We propose that children's reasoning about others' visual perspectives is guided by simple heuristics based on a perceiver's line of sight and salient features of the object met by that line. In 3 experiments employing a 2‐perceiver analogy task, children aged 3–6 were generally better able to reproduce a perceiver's perspective if a visual cue in the perceiver's line of sight sufficed to distinguish it from alternatives. Children had greater difficulty when the task hinged on attending to configural cues. Availability of distinctive cues affixed on the objects' sides facilitated solution of the symmetrical orientations. These and several other related findings reported in the literature are traced to children's reliance on heuristics of reasoning.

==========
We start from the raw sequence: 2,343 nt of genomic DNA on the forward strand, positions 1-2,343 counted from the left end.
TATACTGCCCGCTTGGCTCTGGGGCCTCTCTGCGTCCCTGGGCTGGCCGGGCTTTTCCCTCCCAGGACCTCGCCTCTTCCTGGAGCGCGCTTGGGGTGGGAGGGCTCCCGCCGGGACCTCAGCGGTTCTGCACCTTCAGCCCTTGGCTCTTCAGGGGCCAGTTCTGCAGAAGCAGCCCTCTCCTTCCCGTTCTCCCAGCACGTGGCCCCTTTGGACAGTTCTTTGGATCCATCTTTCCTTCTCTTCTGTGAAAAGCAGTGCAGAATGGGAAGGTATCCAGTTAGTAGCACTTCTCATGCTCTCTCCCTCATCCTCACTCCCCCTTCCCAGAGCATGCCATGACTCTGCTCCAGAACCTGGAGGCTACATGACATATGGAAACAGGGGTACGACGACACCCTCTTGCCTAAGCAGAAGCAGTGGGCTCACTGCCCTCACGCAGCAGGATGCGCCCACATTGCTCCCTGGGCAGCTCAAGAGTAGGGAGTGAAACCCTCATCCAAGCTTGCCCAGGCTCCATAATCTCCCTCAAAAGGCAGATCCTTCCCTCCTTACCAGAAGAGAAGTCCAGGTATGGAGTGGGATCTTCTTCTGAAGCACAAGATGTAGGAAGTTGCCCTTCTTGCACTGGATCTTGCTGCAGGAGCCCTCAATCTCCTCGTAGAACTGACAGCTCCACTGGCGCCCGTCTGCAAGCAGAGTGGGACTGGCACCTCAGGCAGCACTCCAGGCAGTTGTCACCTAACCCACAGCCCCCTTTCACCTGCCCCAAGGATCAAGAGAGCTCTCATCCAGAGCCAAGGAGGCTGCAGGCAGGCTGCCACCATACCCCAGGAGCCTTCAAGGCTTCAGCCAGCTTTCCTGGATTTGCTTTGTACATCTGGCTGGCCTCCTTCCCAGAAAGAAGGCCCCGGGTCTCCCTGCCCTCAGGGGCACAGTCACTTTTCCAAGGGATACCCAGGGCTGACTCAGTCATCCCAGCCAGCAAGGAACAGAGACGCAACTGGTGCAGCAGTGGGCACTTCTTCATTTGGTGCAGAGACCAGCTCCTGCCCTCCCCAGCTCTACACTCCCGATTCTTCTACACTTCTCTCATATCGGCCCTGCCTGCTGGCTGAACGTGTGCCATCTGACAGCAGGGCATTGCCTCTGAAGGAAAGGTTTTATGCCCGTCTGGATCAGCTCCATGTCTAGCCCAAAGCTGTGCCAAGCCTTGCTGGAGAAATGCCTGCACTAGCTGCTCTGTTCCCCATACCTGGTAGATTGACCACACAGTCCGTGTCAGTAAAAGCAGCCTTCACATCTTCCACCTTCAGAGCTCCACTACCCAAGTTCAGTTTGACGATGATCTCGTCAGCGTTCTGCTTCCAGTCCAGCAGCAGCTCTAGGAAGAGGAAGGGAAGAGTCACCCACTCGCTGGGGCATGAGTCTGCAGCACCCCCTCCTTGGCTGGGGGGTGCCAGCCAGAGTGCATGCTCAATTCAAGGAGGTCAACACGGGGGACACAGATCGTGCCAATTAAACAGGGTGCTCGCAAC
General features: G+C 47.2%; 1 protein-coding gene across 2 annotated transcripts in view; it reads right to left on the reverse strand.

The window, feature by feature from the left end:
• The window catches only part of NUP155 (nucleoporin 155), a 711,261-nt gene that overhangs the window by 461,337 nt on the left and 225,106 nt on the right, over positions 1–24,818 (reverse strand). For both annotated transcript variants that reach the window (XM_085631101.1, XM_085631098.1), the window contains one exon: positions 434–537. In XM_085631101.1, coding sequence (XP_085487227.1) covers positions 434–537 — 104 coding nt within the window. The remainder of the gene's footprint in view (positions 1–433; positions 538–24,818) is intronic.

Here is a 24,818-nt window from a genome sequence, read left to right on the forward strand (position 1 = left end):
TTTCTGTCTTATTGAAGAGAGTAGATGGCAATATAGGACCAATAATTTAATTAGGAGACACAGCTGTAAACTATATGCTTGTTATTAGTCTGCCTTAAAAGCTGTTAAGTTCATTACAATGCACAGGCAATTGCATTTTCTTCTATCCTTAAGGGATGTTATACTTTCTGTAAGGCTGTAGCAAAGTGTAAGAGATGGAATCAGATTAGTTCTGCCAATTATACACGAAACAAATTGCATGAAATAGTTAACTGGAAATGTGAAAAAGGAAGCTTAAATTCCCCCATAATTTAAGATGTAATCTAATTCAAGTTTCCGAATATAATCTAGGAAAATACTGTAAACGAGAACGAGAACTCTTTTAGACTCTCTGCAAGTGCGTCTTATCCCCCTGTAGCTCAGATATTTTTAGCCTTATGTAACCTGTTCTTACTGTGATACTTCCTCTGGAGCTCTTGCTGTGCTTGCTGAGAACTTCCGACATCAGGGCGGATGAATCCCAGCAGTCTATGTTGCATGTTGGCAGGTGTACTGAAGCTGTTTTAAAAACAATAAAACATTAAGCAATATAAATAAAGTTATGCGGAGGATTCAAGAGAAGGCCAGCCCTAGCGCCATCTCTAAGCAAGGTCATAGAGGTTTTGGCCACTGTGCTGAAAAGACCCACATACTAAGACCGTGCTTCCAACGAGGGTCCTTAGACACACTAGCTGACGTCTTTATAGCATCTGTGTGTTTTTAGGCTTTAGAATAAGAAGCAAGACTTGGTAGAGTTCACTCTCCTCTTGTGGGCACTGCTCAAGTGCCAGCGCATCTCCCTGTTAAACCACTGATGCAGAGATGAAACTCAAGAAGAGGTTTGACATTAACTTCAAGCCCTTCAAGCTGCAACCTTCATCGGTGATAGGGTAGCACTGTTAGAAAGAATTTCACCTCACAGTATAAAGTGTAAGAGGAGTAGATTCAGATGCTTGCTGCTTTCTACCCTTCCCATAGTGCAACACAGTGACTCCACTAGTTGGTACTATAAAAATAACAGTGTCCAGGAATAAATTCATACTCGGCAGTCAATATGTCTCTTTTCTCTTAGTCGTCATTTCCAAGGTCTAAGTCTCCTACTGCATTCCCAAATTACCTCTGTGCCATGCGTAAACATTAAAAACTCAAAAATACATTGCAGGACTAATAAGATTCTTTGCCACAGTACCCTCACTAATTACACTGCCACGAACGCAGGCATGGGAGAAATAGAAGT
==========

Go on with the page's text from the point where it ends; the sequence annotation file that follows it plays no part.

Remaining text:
|Original language||American English|
|Number of pages||11|
|State||Published - Oct 1990|